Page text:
The Hoosiers need very little introduction.
Their debut album, The Trick To Life, is a standard in every indie rock fan’s collection. It has soundtracked everything from school discos to drunk uncle dancing at weddings, teenage awkwardness and descent into adulthood. Iconic tracks like ‘Cops and Robbers’ and ‘Worried About Ray’ still have the capacity to fill out the indie dancefloors on Tuesday nights.
“I’m sure nostalgia plays a big part.” frontman, Irwin Sparkes starts. As the band finish off a mammoth UK tour celebrating the tenth anniversary of release by playing their debut in full, these songs are enjoyed just as much today. “There’s an accessibility to them that children got, and a more adult leaning in the lyrics, that maybe gave them some longevity.” he guesses, and he’s probably right. Never has an album before had so many drum kits or hooligan hooks and tongue in cheek lyricism. “We’ve been surprised that a high number of our audience have never been to a gig but The Trick to Life was the first record they ever bought or heard and they’re only just old enough to come to gigs. It’s like our audience is getting younger, which is exciting.”
The band famously said that the trick to life is “not to get too attached to it”, and the answer still stands. “But that with experience and therapy we’re a lot better at actioning our motto than we were when under the pressure of chasing chart success.” Irwin explains.
Admitting that they approached the debut by “throwing the kitchen sink at it” and “Spending all that lovely major record label money at it. String quartets, brass, Steve Winwood’s percussionist? Throw it all in the mix.” The reaction quite simply, couldn’t have been predicted – a lesson that Irwin wishes they’d remembered when creating the follow-up. “I was 100% the most important person in my life for over 30 years, this led to taking every knock personally and lacking the context to know how insignificant my shit is in the grand scheme of life.” he confesses, laughing that he’s now only about 95% self-indulgent. Progress. After “being chewed up and spat out by the record industry,” it’s therapy that has helped him to care more for those around him, and travelling the world that has given him more perspective. “I’ve also learned how to make the music I want to hear and be utterly grateful that I get to do that… that’s when I’m not being a self-indulgent, greying cynic.”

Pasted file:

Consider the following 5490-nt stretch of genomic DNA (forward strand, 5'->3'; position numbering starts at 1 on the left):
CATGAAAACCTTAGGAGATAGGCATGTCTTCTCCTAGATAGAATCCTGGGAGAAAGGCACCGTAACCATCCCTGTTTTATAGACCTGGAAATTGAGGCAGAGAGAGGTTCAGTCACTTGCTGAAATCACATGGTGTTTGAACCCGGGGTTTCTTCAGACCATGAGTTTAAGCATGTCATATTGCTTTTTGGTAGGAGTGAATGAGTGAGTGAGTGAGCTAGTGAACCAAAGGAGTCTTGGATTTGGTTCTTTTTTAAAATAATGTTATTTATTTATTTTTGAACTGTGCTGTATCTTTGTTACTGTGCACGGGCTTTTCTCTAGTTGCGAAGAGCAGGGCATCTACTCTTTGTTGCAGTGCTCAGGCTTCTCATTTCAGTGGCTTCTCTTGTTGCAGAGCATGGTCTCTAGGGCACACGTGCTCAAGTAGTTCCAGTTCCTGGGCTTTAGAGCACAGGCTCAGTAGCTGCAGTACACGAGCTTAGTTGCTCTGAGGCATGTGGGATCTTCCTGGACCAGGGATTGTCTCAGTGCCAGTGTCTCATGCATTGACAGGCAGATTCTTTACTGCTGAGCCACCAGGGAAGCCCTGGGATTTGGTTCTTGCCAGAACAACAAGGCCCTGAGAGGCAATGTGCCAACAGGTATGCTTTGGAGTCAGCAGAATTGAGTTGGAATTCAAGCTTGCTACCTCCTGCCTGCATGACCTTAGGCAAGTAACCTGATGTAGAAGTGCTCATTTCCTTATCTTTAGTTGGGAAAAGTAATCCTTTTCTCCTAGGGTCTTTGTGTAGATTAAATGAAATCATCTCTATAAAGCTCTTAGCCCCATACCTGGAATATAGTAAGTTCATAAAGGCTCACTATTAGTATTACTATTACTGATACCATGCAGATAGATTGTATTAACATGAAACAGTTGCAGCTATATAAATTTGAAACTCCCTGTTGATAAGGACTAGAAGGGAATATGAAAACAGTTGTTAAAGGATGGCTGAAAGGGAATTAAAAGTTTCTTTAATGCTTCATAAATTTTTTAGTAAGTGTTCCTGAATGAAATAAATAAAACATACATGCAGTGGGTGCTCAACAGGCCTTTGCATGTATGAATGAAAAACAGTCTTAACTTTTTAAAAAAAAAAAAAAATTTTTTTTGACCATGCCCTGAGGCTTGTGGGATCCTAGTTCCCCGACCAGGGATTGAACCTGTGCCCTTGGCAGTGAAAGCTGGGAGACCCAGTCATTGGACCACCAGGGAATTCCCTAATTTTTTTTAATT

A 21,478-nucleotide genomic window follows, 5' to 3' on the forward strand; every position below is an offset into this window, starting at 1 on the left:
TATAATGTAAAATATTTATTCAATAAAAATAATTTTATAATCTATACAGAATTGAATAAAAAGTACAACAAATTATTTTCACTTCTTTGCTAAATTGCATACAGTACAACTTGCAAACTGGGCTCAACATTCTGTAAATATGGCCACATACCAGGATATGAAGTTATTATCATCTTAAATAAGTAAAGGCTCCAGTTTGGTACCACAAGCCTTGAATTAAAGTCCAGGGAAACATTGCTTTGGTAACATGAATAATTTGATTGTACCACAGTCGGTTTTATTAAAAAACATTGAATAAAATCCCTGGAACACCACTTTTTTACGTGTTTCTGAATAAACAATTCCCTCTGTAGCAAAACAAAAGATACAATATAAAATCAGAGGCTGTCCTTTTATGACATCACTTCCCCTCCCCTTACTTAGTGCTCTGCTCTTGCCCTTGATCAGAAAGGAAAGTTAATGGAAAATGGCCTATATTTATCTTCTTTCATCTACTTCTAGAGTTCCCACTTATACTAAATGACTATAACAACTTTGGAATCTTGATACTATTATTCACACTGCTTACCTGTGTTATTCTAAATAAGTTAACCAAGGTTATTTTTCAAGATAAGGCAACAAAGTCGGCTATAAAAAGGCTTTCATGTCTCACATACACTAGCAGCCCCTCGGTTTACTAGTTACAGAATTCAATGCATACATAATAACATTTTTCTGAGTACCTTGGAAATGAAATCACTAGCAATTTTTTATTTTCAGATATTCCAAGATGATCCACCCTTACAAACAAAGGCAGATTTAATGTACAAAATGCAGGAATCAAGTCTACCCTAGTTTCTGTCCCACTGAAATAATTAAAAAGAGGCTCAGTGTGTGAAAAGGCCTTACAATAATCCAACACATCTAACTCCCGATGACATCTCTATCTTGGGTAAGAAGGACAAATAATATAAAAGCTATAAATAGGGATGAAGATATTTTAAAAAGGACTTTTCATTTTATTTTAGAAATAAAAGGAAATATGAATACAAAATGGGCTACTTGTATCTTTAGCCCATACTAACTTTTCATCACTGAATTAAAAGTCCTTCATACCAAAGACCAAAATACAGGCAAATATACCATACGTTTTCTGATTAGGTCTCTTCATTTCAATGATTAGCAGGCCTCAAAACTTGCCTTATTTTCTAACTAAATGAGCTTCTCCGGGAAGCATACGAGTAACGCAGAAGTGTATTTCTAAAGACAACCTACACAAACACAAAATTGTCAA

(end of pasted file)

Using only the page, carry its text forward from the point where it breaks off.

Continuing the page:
Ten years on, The Hoosiers are tired of that rockstar cliche “of sunglasses indoors and hiding behind monosyllabic answers and asymmetric bangs,” and determined to show the other side of the record. Away from the major-key singles, the melancholic moments were dismissed and ignored, up until this tour. The tenth anniversary, and followed by a suggestion by a Twitter follower. For them, it’s been an opportunity to play the songs fresh to new crowds at a new point in their lives. “We’ve played the song before but never here, now, in front of these faces.” Somehow, I don’t think anybody quite wants to let go to the memories that The Hoosiers’ debut undoubtedly created for so many.